Two Key Factors in The Digestion of Sports Drinks

This article is an excerpt from Sports Nutrition for Endurance Athletes by Monique Ryan MS, RD, LDN, CSSD. In her comprehensive guide to sports nutrition, Ryan uses her 30 years of experience coaching professional and age-group athletes to simplify this complex subject into proven, real world guidelines. Sports Nutrition for Endurance Athletes shows runners, cyclists, and triathletes how to address specific nutritional needs for short- and long-course racing and busts dozens of myths and misconceptions along the way.

Much research has gone into the development of sports drinks in an effort to come up with the ideal fluid for athletes to consume during their workouts. The basic theory—that athletes need a convenient way to take in both fluids and carbohydrates in order to maintain hydration and fuel stores during exercise—is sound. Sports drinks can deliver the right ingredients to your body in a timely and well-tolerated manner. A high-quality sports drink passes easily through the digestion and absorption process, emptying from your stomach quickly, entering your small intestine, and then getting absorbed into the bloodstream. The carbohydrates from the drink are then available to maintain blood glucose levels, supply energy to exercising muscles, and replenish muscle fuel stores. The fluid from your sports drink also maintains blood volume and offsets sweat losses.

In an effort to develop scientifically sound formulations, sports drink researchers have looked at each of the steps in digestion and absorption to see where the flow may actually slow down or speed up. If your sports drink gets bogged down in any of these steps, it takes the fluid and carbohydrates that much longer to reach your bloodstream and muscles. Consequently, the sports drink is not as performance-enhancing as it could be. Researchers have concluded that two main factors determine how quickly a drink leaves your stomach: the concentration of carbohydrates in the drink and the volume of fluid in your stomach.

Finding the ideal formulation for a sports drink involves striking a delicate balance. Although researchers agree that carbohydrates are essential ingredients, they have had to experiment to determine how many carbohydrates to include in the mix. Research has determined that a concentration of about 6 to 8 percent carbohydrates empties from the stomach very efficiently. Thus, most sports drinks fall into this range. This drink concentration allows fluid to reach your bloodstream pretty much as quickly as water but still deliver performance-boosting carbohydrates. Drinks of this type also seem to be well tolerated by most athletes, and tolerance to these products can improve with practice. In contrast, drinks of 10 to 12 percent carbohydrates, such as soft drinks and fruit juices, empty more slowly from the stomach. Although they do provide carbohydrates and energy, these drinks are not as hydrating as sports drinks and should be diluted if they are consumed during exercise.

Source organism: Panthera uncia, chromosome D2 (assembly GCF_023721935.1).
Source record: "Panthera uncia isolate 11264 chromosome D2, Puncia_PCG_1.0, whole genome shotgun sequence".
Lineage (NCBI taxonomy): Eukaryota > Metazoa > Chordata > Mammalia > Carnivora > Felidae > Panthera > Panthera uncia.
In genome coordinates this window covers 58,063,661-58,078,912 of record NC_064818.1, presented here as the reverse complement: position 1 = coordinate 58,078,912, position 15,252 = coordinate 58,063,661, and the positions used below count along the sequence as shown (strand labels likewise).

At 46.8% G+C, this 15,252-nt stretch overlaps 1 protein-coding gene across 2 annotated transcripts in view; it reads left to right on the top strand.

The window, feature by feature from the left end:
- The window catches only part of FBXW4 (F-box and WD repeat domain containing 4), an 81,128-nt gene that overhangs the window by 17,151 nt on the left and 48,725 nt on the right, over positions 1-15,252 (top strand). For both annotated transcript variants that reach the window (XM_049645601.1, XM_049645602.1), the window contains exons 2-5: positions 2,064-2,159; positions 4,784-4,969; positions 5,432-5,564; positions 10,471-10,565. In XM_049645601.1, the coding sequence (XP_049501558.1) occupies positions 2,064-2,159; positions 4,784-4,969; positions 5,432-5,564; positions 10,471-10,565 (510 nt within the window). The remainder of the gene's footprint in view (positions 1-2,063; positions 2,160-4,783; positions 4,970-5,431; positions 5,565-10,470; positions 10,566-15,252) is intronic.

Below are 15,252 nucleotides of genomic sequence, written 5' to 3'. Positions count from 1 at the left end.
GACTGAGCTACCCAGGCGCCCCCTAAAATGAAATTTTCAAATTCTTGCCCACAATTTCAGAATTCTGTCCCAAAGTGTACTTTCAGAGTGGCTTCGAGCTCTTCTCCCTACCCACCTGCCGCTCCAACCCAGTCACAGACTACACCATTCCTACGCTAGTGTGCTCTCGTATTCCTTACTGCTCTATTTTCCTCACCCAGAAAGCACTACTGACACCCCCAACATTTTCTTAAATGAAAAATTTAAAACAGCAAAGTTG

The volume of fluids in your stomach affects the degree of stomach distention and consequently affects gastric emptying. Increased stomach distention will result in liquids emptying from your stomach more quickly, with about 50 percent of stomach contents being emptied every 10 minutes. Too, the more dehydrated an athlete becomes, the slower the rate of gastric emptying. Once an athlete reaches a very slow rate of gastric emptying, attempting to drink more fluid only exacerbates the condition and can even result in nutritional upheaval, such as vomiting, particularly during very demanding races like the Ironman. Of course, mental stress can have a significant impact upon the gastrointestinal system. Being keyed up for an important training session or race can also slow down the rate of gastric emptying.

To maximize emptying, start exercise with a comfortably full stomach and drink at regular intervals of about 10 to 15 minutes, if possible. How much fluid an athlete can empty from his or her stomach is highly variable. However, emptying rates of 24 to 40 ounces, or 3 to 5 cups (720–1,200 ml), per hour are commonly seen. The most important strategy is to consume fluid whenever the opportunity presents itself. Aim to consume at least one 20-ounce (600 ml) squeeze bottle for every hour of a workout. Refill your bottle as needed whenever possible, depending on the duration and nature of the training session, and the sweat rate that you have calculated in various conditions.


See what to eat and when with Sports Nutrition for Endurance Athletes. Ryan demystifies optimum daily nutrition and shows simple steps to make the best decisions about what you eat and drink.